Sound of Metal is a film of great beauty and great purpose. A project that first evolved out of Darius Marder’s work as a documentarian, it’s a triumphant rebuttal to films that represent disability stories as the stuff of quaint tragedy and saintly patience. Ruben Stone (Riz Ahmed, Oscar-nominated for his role) is the drummer of a noise band who’s built his entire life around two things: his music and his girlfriend Lou (Olivia Cooke). The couple travel from gig to gig inside an old Airstream camper van. Life is simple – but brittle, too.
One morning, Ruben wakes up to realise that he’s lost the majority of his hearing, as sound designer Nicholas Becker allows the aural world to crumble away and become nothing but a series of inscrutable thuds. Becker’s attempt to replicate the experience of deafness is not only technically impressive, but intelligently deployed. He drifts in and out of Ruben’s perspective, so that the audience never forgets how profound and sudden his hearing loss is.
Ahmed’s performance is a force to be reckoned with. This is an actor who’s deeply connected to his surroundings – those large, inquisitive eyes always darting around in order to take in every detail – so he’s particularly well-cast here. He’s a jittery, desperate, lovesick ball of tension, a wind-up toy about to explode, unable to process what’s happened to him. Ruben is so consumed by primal, uncontrolled panic that the only way he can continue is to delude himself. When his doctor mentions cochlear implants, he interprets this to mean that his situation is only a temporary one, an obstacle to overcome before he can return to his old life.
Lou, who has known him for four years of sobriety, instantly recognises that this is an addict’s mindset – a denial of body and reality. She takes him to a shelter for deaf recovering addicts, run by Joe (Paul Raci), who lost his hearing during the Vietnam War but long ago made peace with it. The community he fosters is one where deafness is not something to be fixed, but merely a different way to move through the world.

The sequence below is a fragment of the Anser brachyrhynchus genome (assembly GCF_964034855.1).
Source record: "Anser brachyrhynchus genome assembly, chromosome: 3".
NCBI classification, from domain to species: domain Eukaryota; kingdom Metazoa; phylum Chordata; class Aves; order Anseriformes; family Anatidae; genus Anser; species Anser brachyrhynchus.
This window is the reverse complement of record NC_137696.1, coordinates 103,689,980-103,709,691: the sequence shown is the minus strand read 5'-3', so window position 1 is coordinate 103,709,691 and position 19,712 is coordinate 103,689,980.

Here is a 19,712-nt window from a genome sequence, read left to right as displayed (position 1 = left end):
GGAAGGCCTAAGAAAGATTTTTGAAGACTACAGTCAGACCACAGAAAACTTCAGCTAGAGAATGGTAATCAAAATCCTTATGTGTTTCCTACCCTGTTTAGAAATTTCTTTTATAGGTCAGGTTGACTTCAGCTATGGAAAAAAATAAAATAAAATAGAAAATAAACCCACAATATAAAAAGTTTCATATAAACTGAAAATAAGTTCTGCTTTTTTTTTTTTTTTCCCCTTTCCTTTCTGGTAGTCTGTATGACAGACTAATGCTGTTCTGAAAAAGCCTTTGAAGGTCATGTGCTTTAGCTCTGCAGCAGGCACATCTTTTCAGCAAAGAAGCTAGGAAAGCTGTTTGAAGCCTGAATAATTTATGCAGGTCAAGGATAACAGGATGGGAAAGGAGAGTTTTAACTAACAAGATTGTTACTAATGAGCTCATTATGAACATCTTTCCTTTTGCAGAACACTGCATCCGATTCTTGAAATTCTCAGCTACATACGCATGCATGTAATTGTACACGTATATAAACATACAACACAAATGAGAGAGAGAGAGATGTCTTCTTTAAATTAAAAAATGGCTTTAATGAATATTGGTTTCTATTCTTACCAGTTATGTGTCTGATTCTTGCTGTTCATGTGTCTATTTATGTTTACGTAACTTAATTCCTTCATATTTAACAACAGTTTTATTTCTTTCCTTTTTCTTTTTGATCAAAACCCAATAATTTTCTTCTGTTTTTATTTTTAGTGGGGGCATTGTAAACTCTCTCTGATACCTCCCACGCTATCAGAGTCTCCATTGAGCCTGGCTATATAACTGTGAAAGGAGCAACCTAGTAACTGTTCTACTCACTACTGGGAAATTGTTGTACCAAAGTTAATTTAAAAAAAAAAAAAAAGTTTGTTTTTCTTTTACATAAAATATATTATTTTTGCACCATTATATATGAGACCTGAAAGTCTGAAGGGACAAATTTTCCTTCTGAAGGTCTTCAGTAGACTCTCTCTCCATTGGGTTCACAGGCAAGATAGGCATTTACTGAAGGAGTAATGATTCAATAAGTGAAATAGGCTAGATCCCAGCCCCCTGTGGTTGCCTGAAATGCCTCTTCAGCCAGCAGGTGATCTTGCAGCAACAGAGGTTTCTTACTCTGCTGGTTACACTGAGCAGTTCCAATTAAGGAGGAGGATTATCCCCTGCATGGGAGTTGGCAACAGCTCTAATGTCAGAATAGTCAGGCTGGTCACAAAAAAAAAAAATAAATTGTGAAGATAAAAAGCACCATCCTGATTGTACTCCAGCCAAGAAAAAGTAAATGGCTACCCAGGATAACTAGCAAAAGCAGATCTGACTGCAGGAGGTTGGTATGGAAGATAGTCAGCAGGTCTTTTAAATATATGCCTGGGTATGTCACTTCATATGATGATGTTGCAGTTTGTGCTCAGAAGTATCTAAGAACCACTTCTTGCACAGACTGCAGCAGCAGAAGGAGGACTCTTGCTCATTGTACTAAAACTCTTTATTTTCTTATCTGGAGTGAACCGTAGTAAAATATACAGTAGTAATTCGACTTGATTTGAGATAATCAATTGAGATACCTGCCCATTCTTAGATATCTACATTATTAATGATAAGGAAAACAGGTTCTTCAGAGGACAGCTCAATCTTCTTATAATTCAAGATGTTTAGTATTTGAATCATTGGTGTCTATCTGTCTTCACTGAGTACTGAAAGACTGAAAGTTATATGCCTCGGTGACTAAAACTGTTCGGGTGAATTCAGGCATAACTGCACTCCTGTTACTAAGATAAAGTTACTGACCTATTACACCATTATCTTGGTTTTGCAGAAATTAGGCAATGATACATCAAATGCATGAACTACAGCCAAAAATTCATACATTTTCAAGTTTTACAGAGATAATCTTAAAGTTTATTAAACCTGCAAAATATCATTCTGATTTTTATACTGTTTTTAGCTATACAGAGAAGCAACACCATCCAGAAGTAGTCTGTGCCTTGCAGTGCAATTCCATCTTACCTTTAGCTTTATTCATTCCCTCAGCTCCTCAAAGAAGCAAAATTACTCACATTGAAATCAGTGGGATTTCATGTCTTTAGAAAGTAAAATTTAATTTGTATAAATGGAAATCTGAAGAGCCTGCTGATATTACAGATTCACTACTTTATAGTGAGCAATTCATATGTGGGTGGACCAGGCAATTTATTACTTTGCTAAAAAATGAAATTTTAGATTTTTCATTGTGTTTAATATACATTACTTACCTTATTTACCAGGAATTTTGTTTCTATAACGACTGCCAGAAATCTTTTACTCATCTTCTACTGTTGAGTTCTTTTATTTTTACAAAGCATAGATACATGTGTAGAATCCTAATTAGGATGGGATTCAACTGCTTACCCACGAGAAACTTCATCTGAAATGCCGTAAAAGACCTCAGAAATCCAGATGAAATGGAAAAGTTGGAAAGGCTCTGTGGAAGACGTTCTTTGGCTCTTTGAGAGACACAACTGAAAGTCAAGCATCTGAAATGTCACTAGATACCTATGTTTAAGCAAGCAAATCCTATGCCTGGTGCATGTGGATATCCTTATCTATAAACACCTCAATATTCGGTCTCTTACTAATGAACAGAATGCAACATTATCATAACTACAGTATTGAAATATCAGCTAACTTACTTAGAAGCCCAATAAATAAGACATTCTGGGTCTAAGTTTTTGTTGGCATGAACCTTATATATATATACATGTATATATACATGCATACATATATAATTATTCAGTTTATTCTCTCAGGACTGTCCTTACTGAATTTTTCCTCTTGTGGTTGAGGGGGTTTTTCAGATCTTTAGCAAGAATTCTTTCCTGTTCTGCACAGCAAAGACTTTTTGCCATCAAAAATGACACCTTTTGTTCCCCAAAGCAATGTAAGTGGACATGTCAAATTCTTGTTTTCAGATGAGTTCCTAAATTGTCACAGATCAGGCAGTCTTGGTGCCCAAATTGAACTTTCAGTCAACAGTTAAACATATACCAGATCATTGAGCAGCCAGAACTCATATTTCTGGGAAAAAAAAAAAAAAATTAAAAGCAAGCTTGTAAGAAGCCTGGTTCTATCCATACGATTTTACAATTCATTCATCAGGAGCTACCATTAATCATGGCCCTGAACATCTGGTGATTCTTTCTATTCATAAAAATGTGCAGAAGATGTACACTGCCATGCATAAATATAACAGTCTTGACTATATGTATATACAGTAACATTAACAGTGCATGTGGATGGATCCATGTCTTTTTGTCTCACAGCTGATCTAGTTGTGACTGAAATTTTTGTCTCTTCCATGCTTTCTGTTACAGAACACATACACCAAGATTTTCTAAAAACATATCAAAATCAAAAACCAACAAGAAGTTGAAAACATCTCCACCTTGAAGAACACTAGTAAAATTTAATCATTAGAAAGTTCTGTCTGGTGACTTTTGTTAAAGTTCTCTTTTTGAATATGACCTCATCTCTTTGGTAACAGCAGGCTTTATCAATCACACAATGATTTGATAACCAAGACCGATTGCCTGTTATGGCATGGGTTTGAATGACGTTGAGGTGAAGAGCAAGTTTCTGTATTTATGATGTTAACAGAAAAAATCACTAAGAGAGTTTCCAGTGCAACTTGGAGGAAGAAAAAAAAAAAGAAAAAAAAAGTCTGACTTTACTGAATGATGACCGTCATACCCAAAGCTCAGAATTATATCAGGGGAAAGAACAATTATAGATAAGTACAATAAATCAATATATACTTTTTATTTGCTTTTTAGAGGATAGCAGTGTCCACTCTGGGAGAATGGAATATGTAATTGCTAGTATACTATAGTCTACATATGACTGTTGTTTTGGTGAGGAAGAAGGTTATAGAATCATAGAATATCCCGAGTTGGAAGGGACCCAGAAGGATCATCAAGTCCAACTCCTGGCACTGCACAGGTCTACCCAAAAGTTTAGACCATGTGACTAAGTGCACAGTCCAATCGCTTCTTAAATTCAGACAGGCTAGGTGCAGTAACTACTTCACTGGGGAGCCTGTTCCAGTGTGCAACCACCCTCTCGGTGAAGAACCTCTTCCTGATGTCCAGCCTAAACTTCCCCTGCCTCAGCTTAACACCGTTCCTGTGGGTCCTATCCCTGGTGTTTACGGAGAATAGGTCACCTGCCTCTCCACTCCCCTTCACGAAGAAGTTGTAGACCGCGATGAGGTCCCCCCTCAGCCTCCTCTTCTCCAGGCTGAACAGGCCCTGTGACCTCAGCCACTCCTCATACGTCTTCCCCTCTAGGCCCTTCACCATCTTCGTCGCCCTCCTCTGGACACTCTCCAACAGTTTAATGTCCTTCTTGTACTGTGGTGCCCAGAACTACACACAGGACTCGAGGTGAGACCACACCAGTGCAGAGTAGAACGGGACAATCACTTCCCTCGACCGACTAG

Raci, the hearing son of deaf parents, is at ease in this world and allows that comfort to manifest as wisdom. Joe anchors himself like the roots of a tree, with those he helps becoming the leaves straining upwards towards the sun. It’s in these sequences that Sound of Metal is at its most nuanced – while the sound design may help immerse hearing audiences, the film is hardcoded with subtitles and the sequences in which characters speak ASL are left uncaptioned. It’s a small but meaningful decision that allows Marder to depict the deaf community while also centring them as the primary audience for his work. He also uses the opportunity to showcase the talents of deaf actors like Lauren Ridloff, set to star in Marvel’s upcoming, Chloé Zhao-directed Eternals.
In this place, Ruben is finally given the opportunity to slow down, be still, and reexamine his life. And Sound of Metal becomes a story about what change means for a person. Ruben has spent so long clinging to a certain life and certain habits – his music, Lou, his life on the road – that he fails to realise that these are not the things that ultimately define him. Marder’s film chases that epiphany, with both compassion and grace.
Join our new commenting forum
Join thought-provoking conversations, follow other Independent readers and see their replies